Source: Andrea Johnson, Ramya Sekaran, Sasha Gombar, National Women’s Law Center, September 2020
This report provides an overview of the state legislative progress that has been made in advancing workplace harassment reforms since #MeToo went viral. It also highlights some of the stories of how survivors have led the push for these important reforms.
This new report finds that we are closing in on workplace harassment law reform in #20Statesby2020, with a remarkable 19 states enacting new workplace protections since #MeToo went viral in October 2017. The report also finds, however, that states have been slow to adopt some of the reforms that promise to make the biggest difference for those most marginalized by harassment and for preventing harassment.
Some major trends include:
• 15 states limited or prohibited employers from requiring employees to sign nondisclosure agreements as a condition of employment or as part of a settlement agreement.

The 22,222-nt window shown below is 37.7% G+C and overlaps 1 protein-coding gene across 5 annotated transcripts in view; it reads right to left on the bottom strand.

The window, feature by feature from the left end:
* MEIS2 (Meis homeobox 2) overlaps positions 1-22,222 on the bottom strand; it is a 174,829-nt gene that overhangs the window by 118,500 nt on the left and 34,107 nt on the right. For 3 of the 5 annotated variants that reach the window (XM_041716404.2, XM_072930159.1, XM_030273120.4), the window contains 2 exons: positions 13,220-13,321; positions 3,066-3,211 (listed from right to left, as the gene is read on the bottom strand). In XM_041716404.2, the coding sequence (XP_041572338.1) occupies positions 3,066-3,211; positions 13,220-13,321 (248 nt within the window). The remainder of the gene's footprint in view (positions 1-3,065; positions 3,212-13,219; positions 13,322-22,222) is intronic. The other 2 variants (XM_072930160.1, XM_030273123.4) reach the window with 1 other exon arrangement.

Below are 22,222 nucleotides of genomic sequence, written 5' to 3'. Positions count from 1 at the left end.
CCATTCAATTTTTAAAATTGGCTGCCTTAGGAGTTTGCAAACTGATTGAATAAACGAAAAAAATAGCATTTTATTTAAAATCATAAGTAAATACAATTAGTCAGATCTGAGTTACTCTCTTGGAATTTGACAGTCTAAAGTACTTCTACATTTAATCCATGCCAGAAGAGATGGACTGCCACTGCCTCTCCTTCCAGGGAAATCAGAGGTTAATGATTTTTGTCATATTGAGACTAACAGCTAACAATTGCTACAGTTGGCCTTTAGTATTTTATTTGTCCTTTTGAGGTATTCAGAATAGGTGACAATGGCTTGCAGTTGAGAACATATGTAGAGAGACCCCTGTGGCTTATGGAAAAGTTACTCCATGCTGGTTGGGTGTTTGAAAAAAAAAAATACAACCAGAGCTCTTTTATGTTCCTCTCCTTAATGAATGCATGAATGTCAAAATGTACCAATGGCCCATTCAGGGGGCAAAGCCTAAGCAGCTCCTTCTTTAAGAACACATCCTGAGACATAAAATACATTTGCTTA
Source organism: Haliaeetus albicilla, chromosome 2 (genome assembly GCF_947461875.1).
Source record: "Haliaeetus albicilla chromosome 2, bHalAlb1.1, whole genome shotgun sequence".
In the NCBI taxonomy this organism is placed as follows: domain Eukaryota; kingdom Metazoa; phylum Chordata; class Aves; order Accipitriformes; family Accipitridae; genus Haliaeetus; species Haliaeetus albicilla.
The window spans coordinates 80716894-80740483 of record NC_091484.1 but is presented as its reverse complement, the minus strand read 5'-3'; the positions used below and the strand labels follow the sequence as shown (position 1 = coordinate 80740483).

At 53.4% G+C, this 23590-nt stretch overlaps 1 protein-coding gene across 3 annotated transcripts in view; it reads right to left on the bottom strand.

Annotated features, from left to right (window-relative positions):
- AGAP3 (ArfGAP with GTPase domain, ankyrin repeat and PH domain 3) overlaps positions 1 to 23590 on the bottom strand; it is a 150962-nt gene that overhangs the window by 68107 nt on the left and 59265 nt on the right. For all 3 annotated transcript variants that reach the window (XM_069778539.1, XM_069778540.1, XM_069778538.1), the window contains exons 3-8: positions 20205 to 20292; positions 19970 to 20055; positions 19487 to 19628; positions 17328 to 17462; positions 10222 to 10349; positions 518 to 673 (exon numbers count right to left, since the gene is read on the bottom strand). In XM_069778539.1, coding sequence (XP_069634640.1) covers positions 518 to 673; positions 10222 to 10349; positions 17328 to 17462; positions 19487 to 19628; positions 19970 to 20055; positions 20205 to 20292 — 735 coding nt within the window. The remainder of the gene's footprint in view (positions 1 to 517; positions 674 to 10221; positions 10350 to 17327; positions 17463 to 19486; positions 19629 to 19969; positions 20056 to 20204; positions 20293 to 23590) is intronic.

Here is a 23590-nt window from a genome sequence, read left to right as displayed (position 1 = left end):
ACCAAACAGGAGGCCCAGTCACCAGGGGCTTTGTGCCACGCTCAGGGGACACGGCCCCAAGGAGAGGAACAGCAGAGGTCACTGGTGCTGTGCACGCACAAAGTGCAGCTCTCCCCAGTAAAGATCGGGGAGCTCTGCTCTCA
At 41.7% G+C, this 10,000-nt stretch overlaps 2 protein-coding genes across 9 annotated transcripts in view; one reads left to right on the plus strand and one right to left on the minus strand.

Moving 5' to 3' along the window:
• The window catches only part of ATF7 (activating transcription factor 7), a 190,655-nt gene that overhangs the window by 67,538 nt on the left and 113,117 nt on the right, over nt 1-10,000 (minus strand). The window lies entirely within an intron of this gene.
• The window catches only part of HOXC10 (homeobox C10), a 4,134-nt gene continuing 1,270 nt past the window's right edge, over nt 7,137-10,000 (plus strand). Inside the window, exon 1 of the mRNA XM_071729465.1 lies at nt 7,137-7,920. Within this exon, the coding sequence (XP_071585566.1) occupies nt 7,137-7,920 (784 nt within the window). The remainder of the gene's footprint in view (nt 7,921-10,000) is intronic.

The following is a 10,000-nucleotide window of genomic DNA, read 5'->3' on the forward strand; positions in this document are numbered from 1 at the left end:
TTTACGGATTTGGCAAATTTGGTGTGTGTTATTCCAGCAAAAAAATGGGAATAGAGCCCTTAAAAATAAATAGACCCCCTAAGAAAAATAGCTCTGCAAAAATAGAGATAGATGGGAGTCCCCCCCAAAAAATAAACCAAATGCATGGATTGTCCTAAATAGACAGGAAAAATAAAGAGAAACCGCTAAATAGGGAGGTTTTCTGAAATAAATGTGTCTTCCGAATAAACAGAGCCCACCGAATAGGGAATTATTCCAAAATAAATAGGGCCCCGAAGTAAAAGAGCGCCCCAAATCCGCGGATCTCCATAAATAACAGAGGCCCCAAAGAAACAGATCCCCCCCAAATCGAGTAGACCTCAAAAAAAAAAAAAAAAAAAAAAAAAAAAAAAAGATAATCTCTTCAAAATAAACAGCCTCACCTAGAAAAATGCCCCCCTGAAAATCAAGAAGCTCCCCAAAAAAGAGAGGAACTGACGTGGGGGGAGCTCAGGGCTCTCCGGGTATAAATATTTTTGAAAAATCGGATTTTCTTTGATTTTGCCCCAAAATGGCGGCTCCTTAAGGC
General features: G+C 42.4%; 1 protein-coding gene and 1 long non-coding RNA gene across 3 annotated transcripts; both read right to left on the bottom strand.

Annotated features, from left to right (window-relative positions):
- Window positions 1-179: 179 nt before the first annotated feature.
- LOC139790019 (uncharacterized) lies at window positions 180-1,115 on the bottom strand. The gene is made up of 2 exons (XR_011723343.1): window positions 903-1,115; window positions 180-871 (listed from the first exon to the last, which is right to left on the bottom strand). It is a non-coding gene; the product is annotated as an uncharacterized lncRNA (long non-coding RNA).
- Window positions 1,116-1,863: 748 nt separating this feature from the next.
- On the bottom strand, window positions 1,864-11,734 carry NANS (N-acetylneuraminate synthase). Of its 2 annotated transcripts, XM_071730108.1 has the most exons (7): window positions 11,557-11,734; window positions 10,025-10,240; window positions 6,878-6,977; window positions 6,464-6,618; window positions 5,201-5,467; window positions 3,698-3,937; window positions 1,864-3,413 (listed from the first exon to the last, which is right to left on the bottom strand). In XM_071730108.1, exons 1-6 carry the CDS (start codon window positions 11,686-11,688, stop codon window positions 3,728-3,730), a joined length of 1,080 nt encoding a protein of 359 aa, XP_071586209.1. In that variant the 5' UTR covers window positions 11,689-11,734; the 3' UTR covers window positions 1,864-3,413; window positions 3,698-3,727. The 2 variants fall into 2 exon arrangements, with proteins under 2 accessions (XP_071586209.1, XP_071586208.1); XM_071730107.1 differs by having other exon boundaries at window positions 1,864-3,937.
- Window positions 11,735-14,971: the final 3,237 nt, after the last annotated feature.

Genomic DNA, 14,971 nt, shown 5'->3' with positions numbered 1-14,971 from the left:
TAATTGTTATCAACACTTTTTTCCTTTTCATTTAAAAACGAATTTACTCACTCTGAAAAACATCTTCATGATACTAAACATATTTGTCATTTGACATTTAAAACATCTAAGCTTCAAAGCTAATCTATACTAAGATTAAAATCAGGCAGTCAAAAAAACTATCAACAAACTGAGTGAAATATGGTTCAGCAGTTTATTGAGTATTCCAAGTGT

• 11 states and New York City implemented or strengthened anti-harassment training requirements for certain employers.
• 7 states enacted measures to require or encourage employer anti-harassment policies.
• 7 states limited employers’ use of forced arbitration, though several of these laws are being challenged in court.
• 6 states expanded workplace harassment protections to include independent contractors, interns, and/or volunteers for the first time.
• 5 states and New York City extended their statute of limitations for filing a harassment or discrimination claim.